Introduction de l’analyse financière à la GED : une entrée en la matière enrichissante

Cette année, la Grande école du droit s’est enrichie d’un nouveau cours destiné aux GED2 : l’analyse financière. L’introduction de cette matière est un vrai atout et apparaît comme une composante logique de notre formation tournée vers le droit des affaires. Le cours de business law nous offrait une approche, en anglais, du droit des affaires en général et en particulier, de toute la réglementation qui encadre les entreprises. L’économie et le management de l’entreprise nous permettait d’apprécier la façon dont sont gérées les entreprises et désormais, l’analyse financière nous permet progressivement d’appréhender et d’interpréter les résultats de leur activité.

Ce cours est dispensé par Mr Chikaoui, professeur agrégé d’économie et de gestion, qui nous a enseigné les bases de cette matière très pratique destinée à interpréter l’activité des sociétés. Ainsi, cette matière nous apprend à calculer les résultats des entreprises et à étudier les composantes de leurs bilans pour déterminer par exemple si l’entreprise est en déficit, en équilibre ou en excédent ; puis à comprendre les raisons de ces résultats, en conclure les solutions à adopter, et les techniques de financement à favoriser par exemple. Cette matière est particulièrement utile pour de jeunes affairistes en devenir car elle nous permet de comprendre les dessous des choix des entreprises, ce qui les motive, voire d’entrevoir la façon dont les techniques d’optimisation financière sont mises en place.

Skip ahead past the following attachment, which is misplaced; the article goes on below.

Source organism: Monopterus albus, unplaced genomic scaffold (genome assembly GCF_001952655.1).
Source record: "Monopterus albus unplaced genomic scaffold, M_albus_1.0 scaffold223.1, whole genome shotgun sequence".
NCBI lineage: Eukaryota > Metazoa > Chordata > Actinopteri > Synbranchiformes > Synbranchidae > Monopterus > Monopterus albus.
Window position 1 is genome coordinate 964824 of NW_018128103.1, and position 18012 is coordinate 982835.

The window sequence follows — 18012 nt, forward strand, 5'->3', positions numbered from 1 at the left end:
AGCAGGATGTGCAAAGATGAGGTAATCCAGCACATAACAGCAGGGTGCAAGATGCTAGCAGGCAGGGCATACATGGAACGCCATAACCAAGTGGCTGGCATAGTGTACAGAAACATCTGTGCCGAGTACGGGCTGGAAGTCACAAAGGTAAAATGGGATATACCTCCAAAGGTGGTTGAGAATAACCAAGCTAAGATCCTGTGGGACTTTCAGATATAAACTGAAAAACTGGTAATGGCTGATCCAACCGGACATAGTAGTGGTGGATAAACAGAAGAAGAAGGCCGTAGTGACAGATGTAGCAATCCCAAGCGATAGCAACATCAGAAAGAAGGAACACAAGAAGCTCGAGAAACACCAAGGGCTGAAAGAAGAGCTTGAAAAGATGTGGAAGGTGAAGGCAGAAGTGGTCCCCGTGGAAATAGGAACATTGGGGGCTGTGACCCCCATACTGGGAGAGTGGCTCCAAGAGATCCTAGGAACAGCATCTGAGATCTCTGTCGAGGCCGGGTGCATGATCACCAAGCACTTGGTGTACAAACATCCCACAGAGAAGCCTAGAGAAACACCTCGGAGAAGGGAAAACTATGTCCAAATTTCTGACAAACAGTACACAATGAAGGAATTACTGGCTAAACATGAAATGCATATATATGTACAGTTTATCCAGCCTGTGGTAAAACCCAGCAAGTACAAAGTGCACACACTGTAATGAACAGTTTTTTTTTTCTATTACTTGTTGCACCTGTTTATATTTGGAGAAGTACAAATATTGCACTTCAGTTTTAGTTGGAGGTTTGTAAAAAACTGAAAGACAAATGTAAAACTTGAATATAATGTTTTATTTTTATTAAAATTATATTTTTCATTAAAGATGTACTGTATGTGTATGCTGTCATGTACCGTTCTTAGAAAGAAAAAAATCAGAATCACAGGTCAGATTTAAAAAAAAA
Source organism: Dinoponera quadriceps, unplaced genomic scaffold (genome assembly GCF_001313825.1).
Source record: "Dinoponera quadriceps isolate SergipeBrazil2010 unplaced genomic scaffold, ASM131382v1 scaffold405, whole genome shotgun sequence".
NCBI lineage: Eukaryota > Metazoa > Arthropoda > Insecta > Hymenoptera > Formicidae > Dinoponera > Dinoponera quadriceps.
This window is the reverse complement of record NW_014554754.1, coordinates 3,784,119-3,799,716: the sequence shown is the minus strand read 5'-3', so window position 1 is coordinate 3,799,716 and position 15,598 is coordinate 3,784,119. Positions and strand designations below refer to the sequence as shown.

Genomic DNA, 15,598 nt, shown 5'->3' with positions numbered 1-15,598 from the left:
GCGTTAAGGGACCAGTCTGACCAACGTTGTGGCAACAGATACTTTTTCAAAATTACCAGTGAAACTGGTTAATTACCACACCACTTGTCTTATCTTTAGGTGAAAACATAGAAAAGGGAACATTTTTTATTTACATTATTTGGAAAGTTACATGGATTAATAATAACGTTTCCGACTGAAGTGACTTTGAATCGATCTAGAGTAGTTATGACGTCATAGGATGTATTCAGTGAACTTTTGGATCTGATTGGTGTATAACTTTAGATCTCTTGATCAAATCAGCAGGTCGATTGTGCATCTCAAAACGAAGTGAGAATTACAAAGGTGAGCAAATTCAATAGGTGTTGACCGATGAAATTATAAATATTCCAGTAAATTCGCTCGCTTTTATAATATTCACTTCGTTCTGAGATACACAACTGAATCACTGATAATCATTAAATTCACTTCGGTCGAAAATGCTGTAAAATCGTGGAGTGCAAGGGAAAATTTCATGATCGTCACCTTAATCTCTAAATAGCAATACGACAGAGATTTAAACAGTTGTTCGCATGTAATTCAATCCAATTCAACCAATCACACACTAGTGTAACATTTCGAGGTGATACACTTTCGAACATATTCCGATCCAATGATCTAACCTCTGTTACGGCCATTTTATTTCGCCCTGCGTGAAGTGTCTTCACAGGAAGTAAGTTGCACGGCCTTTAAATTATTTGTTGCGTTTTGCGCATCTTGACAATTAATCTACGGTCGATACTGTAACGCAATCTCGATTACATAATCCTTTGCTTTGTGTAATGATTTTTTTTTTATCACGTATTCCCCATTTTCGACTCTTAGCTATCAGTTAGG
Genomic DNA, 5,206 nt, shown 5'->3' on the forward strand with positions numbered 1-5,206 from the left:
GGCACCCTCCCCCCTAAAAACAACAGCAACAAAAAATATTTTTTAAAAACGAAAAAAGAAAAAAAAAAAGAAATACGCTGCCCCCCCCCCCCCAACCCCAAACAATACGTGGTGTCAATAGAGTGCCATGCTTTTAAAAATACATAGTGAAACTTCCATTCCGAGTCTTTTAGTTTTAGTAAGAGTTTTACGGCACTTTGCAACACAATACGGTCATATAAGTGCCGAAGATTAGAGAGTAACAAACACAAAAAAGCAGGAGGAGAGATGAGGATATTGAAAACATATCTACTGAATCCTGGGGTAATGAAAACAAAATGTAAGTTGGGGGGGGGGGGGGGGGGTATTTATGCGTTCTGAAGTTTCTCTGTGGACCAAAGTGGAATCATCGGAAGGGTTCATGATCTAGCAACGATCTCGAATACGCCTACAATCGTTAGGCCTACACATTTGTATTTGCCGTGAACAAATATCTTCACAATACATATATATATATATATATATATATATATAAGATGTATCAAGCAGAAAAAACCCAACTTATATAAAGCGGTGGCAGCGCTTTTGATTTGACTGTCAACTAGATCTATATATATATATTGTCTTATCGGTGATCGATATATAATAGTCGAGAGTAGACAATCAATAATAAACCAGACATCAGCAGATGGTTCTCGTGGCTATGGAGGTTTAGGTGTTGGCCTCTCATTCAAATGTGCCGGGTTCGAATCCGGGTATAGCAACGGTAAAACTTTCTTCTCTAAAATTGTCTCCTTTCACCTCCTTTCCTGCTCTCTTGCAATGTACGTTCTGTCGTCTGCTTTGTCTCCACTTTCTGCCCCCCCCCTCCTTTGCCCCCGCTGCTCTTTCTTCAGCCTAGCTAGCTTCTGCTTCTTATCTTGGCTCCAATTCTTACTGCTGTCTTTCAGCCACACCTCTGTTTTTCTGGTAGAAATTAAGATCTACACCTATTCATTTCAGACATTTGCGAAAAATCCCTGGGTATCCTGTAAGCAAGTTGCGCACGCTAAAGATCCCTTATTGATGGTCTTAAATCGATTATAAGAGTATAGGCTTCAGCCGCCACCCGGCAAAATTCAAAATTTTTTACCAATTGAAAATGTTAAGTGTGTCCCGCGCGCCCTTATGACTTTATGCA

Ainsi en pratique, l’analyse financière s’apparente à de la comptabilité d’entreprise, le tout dans une ambiance participative ou chacun donne et discute des résultats, ce qui permet de garder une dimension « ludique » et d’appréhender de manière agréable une matière qui au premier abord pourrait sembler complexe de par son nom barbare et les problématiques qu’elle aborde. En effet, l’approche qui nous est donnée de l’analyse financière est pratique, pertinente, ciblée sur les notions et points importants de la matière tout en restant adaptée à notre niveau.